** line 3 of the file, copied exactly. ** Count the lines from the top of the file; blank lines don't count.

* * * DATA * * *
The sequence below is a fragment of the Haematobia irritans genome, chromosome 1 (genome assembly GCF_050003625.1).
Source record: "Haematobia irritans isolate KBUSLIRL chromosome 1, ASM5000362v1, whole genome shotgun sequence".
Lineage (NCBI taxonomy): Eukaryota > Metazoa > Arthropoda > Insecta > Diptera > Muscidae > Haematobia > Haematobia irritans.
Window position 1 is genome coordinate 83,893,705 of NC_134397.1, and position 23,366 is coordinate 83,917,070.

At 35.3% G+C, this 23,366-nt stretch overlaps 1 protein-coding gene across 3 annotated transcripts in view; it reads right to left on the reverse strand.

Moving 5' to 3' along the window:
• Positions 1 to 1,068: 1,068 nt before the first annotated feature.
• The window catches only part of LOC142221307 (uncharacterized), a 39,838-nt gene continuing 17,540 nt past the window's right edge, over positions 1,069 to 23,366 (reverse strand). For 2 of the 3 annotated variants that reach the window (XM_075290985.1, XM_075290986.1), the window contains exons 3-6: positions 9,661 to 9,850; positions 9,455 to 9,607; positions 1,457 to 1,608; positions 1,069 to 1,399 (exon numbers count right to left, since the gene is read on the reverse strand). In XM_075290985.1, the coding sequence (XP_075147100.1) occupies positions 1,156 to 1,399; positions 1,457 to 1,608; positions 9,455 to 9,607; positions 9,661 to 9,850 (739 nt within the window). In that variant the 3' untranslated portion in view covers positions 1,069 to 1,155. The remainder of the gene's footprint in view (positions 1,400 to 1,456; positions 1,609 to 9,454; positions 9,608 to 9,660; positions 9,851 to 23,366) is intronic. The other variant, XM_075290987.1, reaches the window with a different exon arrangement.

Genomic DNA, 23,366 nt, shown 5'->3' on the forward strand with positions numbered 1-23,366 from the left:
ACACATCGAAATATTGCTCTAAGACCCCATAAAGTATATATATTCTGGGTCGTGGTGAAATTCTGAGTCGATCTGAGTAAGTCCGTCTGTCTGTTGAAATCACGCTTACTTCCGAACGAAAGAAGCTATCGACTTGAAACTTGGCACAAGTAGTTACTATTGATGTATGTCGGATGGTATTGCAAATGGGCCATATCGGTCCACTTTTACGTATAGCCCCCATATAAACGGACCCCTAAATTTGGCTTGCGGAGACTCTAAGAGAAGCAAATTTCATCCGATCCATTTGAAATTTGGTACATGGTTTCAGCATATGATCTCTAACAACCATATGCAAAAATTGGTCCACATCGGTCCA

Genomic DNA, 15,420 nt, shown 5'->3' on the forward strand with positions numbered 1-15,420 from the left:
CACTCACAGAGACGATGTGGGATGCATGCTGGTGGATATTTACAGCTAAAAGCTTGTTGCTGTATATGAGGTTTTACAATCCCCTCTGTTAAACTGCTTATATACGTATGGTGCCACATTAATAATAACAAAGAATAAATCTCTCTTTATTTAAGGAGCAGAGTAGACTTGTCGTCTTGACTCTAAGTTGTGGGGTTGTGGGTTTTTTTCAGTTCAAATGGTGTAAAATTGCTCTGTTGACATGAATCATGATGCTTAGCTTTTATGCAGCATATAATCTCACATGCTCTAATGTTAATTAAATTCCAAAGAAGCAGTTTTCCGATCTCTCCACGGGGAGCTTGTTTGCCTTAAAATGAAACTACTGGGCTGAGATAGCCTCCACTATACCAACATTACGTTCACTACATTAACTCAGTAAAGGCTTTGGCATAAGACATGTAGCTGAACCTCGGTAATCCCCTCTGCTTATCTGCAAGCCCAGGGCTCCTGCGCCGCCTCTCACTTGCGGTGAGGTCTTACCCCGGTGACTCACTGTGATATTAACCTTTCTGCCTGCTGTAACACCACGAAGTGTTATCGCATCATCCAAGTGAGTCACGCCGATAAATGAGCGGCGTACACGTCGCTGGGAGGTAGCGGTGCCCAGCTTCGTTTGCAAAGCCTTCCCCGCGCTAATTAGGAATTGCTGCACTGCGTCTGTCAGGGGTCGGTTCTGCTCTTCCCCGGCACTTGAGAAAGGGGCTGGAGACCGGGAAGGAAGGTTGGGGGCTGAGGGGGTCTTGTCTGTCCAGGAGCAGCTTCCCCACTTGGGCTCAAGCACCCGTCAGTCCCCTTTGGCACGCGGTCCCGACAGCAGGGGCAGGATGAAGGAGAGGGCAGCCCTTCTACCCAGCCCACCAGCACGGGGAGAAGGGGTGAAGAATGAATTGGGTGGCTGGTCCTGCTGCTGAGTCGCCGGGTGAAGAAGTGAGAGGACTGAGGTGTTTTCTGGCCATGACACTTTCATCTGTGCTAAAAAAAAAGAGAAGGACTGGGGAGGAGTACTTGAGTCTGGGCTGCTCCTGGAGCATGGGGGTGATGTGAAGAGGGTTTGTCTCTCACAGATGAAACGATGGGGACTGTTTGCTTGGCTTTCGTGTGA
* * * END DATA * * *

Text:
Lineage (NCBI taxonomy): Eukaryota > Metazoa > Arthropoda > Insecta > Diptera > Muscidae > Haematobia > Haematobia irritans.